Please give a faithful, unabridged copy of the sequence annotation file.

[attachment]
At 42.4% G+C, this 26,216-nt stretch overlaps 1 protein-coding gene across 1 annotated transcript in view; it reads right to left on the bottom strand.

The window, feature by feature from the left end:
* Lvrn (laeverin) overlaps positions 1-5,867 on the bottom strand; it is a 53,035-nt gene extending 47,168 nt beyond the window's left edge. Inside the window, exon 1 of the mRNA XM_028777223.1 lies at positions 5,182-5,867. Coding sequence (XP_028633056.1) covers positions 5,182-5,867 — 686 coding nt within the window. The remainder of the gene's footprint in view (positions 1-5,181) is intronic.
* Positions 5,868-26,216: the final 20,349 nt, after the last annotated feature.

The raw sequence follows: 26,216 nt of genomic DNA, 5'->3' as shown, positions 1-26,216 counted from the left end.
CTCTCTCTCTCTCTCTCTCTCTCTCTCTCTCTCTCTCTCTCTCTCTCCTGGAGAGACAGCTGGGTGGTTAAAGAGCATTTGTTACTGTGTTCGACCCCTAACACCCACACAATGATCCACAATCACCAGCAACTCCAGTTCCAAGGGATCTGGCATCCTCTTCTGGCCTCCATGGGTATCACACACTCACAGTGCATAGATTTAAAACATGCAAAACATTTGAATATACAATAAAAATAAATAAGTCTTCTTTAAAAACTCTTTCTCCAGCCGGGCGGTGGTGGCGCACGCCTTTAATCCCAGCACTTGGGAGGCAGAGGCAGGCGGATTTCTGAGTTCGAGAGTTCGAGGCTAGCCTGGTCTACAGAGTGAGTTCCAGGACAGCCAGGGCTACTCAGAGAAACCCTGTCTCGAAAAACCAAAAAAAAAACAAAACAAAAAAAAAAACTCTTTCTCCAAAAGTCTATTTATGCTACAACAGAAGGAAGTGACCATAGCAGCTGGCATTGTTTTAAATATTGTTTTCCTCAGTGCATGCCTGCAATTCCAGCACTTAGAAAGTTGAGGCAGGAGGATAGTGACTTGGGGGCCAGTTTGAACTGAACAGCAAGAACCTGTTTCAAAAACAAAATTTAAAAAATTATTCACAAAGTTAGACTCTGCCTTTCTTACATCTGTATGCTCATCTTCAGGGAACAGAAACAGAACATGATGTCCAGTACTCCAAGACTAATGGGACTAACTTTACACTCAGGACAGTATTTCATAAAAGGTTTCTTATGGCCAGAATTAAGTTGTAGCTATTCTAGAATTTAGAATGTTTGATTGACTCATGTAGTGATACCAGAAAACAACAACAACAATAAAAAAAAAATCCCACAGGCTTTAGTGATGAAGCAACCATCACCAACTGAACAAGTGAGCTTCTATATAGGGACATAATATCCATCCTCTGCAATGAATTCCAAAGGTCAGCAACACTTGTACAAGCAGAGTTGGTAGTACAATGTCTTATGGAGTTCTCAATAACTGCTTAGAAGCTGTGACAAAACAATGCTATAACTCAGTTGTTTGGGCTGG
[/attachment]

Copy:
At 42.4% G+C, this 26,216-nt stretch overlaps 1 protein-coding gene across 1 annotated transcript in view; it reads right to left on the bottom strand.

The window, feature by feature from the left end:
* Lvrn (laeverin) overlaps positions 1-5,867 on the bottom strand; it is a 53,035-nt gene extending 47,168 nt beyond the window's left edge. Inside the window, exon 1 of the mRNA XM_028777223.1 lies at positions 5,182-5,867. Coding sequence (XP_028633056.1) covers positions 5,182-5,867 — 686 coding nt within the window. The remainder of the gene's footprint in view (positions 1-5,181) is intronic.
* Positions 5,868-26,216: the final 20,349 nt, after the last annotated feature.

The raw sequence follows: 26,216 nt of genomic DNA, 5'->3' as shown, positions 1-26,216 counted from the left end.
CTCTCTCTCTCTCTCTCTCTCTCTCTCTCTCTCTCTCTCTCTCTCTCCTGGAGAGACAGCTGGGTGGTTAAAGAGCATTTGTTACTGTGTTCGACCCCTAACACCCACACAATGATCCACAATCACCAGCAACTCCAGTTCCAAGGGATCTGGCATCCTCTTCTGGCCTCCATGGGTATCACACACTCACAGTGCATAGATTTAAAACATGCAAAACATTTGAATATACAATAAAAATAAATAAGTCTTCTTTAAAAACTCTTTCTCCAGCCGGGCGGTGGTGGCGCACGCCTTTAATCCCAGCACTTGGGAGGCAGAGGCAGGCGGATTTCTGAGTTCGAGAGTTCGAGGCTAGCCTGGTCTACAGAGTGAGTTCCAGGACAGCCAGGGCTACTCAGAGAAACCCTGTCTCGAAAAACCAAAAAAAAAACAAAACAAAAAAAAAAACTCTTTCTCCAAAAGTCTATTTATGCTACAACAGAAGGAAGTGACCATAGCAGCTGGCATTGTTTTAAATATTGTTTTCCTCAGTGCATGCCTGCAATTCCAGCACTTAGAAAGTTGAGGCAGGAGGATAGTGACTTGGGGGCCAGTTTGAACTGAACAGCAAGAACCTGTTTCAAAAACAAAATTTAAAAAATTATTCACAAAGTTAGACTCTGCCTTTCTTACATCTGTATGCTCATCTTCAGGGAACAGAAACAGAACATGATGTCCAGTACTCCAAGACTAATGGGACTAACTTTACACTCAGGACAGTATTTCATAAAAGGTTTCTTATGGCCAGAATTAAGTTGTAGCTATTCTAGAATTTAGAATGTTTGATTGACTCATGTAGTGATACCAGAAAACAACAACAACAATAAAAAAAAAATCCCACAGGCTTTAGTGATGAAGCAACCATCACCAACTGAACAAGTGAGCTTCTATATAGGGACATAATATCCATCCTCTGCAATGAATTCCAAAGGTCAGCAACACTTGTACAAGCAGAGTTGGTAGTACAATGTCTTATGGAGTTCTCAATAACTGCTTAGAAGCTGTGACAAAACAATGCTATAACTCAGTTGTTTGGGCTGG